c = 0.145, d = 0.635.'', A and Z denote the density, atomic weight and atomic number of the stopping material while E is the kinetic energy of the particle in MeV/amu. where R( Emin) is the measured range at energy Emin which is added to the integral equation (7) and treated as a constant for a particular particle and material. Substituting eq. (8) into eq. (7) and converting energy units from MeV to MeV/amu we get,

R_p='_(E_1)^E''m_p [a/A  E^(-b) Z^('  '^(clogE+d) ) ]^(-1) dE+R_1 '(E_1)  '..(9)

 After integration and putting in the values of the constants we get :

R_p=m_p [A/(915''1.85Z^0.635(1-0.145logZ/1.85)  )]''[E^1.85 Z^(-0.145logE)-E_1^1.85 Z^(-0.145logE_1 ) ]+R_(1 ) (E_1 )  '..(10)

The R_(1 ) (E_1 ) is the experimental range of the proton at energy E_1 which slightly differs from the calculated range at the same energy E_1. Therefore, the second term in the second bracket of eq. (10) can be combined with R_(1 ) (E_1 ) and we may define a correction term Fp to the range in a specific medium as:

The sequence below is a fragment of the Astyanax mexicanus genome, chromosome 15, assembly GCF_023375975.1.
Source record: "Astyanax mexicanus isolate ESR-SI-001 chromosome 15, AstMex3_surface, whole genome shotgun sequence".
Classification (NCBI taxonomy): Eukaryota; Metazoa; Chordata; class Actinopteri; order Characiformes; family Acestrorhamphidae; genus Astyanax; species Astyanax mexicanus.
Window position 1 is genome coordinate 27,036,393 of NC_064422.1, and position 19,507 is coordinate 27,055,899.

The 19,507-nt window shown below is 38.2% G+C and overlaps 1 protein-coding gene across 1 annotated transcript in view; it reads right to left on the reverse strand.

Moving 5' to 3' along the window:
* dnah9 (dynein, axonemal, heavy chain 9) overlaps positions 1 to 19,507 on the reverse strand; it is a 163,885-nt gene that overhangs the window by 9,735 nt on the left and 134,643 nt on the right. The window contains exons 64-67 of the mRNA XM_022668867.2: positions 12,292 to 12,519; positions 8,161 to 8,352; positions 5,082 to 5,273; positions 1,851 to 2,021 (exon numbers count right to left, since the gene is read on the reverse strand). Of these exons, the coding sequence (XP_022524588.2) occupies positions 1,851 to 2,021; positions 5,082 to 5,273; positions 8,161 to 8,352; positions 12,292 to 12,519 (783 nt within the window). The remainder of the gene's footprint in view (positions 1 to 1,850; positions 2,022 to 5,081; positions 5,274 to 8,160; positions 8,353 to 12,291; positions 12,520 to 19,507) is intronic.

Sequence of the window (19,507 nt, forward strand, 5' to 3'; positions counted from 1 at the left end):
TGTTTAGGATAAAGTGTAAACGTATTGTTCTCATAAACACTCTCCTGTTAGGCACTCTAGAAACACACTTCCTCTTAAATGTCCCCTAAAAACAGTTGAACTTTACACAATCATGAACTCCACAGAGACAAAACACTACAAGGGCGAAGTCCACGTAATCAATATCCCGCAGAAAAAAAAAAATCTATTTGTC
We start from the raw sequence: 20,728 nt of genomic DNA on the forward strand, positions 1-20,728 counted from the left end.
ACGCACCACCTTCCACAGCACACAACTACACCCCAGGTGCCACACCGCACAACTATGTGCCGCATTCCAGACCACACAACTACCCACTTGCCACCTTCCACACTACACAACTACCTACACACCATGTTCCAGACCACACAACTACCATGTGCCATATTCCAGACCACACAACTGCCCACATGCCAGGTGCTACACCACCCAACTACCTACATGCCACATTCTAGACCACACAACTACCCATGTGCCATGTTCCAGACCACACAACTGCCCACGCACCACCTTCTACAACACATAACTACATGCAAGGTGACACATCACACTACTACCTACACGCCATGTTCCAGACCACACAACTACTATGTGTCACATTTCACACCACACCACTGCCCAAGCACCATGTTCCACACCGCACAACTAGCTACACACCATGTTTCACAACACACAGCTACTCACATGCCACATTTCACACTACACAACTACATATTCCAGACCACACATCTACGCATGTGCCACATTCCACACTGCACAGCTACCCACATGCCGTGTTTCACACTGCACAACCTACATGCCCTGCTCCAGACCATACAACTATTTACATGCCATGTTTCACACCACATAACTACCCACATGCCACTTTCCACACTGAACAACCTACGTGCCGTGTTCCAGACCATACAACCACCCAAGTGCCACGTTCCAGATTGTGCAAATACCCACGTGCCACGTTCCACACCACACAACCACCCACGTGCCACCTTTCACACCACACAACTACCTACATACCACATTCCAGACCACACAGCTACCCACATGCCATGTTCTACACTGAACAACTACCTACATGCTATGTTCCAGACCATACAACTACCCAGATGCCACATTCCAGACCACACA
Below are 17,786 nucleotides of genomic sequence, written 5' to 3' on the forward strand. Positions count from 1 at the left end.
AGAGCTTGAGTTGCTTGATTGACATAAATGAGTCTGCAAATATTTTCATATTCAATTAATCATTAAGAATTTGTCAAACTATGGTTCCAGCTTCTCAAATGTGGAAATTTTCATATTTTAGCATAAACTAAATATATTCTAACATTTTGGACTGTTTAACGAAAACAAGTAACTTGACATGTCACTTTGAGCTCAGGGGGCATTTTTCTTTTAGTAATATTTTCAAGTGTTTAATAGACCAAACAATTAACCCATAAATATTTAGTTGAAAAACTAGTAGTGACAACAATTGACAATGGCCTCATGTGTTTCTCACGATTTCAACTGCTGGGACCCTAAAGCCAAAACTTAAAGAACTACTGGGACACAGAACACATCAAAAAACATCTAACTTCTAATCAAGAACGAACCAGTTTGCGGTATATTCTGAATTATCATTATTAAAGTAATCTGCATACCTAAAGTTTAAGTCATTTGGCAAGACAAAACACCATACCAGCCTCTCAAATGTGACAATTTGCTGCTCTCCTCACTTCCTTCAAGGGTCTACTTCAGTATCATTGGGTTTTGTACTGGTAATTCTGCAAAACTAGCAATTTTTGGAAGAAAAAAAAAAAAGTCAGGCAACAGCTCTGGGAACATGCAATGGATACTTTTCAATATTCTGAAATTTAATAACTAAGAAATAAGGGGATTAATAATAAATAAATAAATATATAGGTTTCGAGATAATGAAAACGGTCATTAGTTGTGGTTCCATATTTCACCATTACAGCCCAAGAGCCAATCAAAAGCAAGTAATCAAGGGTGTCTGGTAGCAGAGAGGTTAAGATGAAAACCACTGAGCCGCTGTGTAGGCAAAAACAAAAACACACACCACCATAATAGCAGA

F_p=R_(1 ) (E_1 )-m_p G_p E_1^1.85 Z^(-0.145logE_1 ) '..(11)

G_p=[A/(915''1.85Z^0.635(1-0.145logZ/1.85)  )] '..(12)

Therefore, eq. (10) reduces to

R_p=m_p G_p E^1.85 Z^(-0.145logE)+F_p  '..(13)

This equation gives the ranges of protons in gm/cm2 in solid medium in the energy region 0.7 to 12.0 MeV/amu[1,10].

2-Results and discussion :

Superconducting materials will have a significant role in advancing industrial and scientific applications with major benefits in various sectors including energy, environment, and healthcare [11]. By using the equation (13) we calculate the range of protons with energy (2-10MeV) when passing in the superconductor  media (Titanium, Molybdnum , Tin and  Tinjasten), for this calculation we have taken Emin as 1 MeV. We have arrived at the following semi empirical relation for the range of protons for that four superconductor  media by using least square method  :

R=aE+b '..(14)

a=(10'''ER_srim-'''E''R_srim '')/(10''T^2 -(''T)^2 )  ''(15)

b=('''E^2 '''R_srim-''E '''TR_srim ''')/(10''E^2 -(''E)^2 )  '..(16)


Energy Function Element Constant

2-10MeV R=aE+b Ti a = 20.2258

 b = -26.5584

Mo a = 25.4094

 b = -31.4339

Sn a = 27.5067

 b = -33.6185

W a = 33.4659

 b = -38.6250

Table(1) the equation which represent the Range  of protons in (Ti, Mo, Sn and W)